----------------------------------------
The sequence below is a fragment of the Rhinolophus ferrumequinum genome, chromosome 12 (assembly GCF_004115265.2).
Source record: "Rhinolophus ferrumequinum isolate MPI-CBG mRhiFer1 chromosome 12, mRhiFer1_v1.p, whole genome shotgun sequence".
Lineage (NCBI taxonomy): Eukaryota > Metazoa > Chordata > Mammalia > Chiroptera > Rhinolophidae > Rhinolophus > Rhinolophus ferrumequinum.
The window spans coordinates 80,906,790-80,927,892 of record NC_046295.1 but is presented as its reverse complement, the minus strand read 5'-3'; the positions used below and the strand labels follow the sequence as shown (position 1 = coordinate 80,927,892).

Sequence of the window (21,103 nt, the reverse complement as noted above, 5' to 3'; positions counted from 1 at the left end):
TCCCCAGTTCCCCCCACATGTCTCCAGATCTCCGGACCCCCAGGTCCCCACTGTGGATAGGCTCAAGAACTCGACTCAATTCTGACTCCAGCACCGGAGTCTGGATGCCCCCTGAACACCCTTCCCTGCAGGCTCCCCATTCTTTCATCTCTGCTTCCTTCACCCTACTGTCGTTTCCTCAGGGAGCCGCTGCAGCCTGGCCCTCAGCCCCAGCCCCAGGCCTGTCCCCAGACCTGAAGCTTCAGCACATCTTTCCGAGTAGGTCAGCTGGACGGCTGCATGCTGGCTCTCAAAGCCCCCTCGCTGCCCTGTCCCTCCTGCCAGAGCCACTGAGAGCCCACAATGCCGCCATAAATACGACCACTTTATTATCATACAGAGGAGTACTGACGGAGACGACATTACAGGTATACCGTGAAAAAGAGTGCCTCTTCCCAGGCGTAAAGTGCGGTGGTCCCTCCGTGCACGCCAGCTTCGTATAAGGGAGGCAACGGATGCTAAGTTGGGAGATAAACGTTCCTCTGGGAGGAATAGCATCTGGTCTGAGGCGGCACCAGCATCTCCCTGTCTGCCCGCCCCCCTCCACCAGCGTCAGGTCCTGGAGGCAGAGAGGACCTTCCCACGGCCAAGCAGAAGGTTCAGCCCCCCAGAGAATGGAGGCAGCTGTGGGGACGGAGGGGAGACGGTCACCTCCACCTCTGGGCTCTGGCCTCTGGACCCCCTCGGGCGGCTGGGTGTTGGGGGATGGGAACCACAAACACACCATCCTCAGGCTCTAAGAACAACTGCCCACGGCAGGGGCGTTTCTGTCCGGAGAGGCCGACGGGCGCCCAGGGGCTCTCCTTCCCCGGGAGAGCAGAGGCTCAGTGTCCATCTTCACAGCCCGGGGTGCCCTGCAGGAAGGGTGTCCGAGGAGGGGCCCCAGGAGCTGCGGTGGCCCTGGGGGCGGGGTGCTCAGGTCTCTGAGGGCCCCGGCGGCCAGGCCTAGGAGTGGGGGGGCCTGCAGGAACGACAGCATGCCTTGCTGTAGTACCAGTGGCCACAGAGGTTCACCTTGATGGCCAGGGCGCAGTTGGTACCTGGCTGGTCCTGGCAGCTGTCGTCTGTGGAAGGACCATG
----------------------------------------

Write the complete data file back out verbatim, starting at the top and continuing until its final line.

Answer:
The sequence below is a fragment of the Rhinolophus ferrumequinum genome, chromosome 12 (assembly GCF_004115265.2).
Source record: "Rhinolophus ferrumequinum isolate MPI-CBG mRhiFer1 chromosome 12, mRhiFer1_v1.p, whole genome shotgun sequence".
Lineage (NCBI taxonomy): Eukaryota > Metazoa > Chordata > Mammalia > Chiroptera > Rhinolophidae > Rhinolophus > Rhinolophus ferrumequinum.
The window spans coordinates 80,906,790-80,927,892 of record NC_046295.1 but is presented as its reverse complement, the minus strand read 5'-3'; the positions used below and the strand labels follow the sequence as shown (position 1 = coordinate 80,927,892).

Sequence of the window (21,103 nt, the reverse complement as noted above, 5' to 3'; positions counted from 1 at the left end):
TCCCCAGTTCCCCCCACATGTCTCCAGATCTCCGGACCCCCAGGTCCCCACTGTGGATAGGCTCAAGAACTCGACTCAATTCTGACTCCAGCACCGGAGTCTGGATGCCCCCTGAACACCCTTCCCTGCAGGCTCCCCATTCTTTCATCTCTGCTTCCTTCACCCTACTGTCGTTTCCTCAGGGAGCCGCTGCAGCCTGGCCCTCAGCCCCAGCCCCAGGCCTGTCCCCAGACCTGAAGCTTCAGCACATCTTTCCGAGTAGGTCAGCTGGACGGCTGCATGCTGGCTCTCAAAGCCCCCTCGCTGCCCTGTCCCTCCTGCCAGAGCCACTGAGAGCCCACAATGCCGCCATAAATACGACCACTTTATTATCATACAGAGGAGTACTGACGGAGACGACATTACAGGTATACCGTGAAAAAGAGTGCCTCTTCCCAGGCGTAAAGTGCGGTGGTCCCTCCGTGCACGCCAGCTTCGTATAAGGGAGGCAACGGATGCTAAGTTGGGAGATAAACGTTCCTCTGGGAGGAATAGCATCTGGTCTGAGGCGGCACCAGCATCTCCCTGTCTGCCCGCCCCCCTCCACCAGCGTCAGGTCCTGGAGGCAGAGAGGACCTTCCCACGGCCAAGCAGAAGGTTCAGCCCCCCAGAGAATGGAGGCAGCTGTGGGGACGGAGGGGAGACGGTCACCTCCACCTCTGGGCTCTGGCCTCTGGACCCCCTCGGGCGGCTGGGTGTTGGGGGATGGGAACCACAAACACACCATCCTCAGGCTCTAAGAACAACTGCCCACGGCAGGGGCGTTTCTGTCCGGAGAGGCCGACGGGCGCCCAGGGGCTCTCCTTCCCCGGGAGAGCAGAGGCTCAGTGTCCATCTTCACAGCCCGGGGTGCCCTGCAGGAAGGGTGTCCGAGGAGGGGCCCCAGGAGCTGCGGTGGCCCTGGGGGCGGGGTGCTCAGGTCTCTGAGGGCCCCGGCGGCCAGGCCTAGGAGTGGGGGGGCCTGCAGGAACGACAGCATGCCTTGCTGTAGTACCAGTGGCCACAGAGGTTCACCTTGATGGCCAGGGCGCAGTTGGTACCTGGCTGGTCCTGGCAGCTGTCGTCTGTGGAAGGACCATG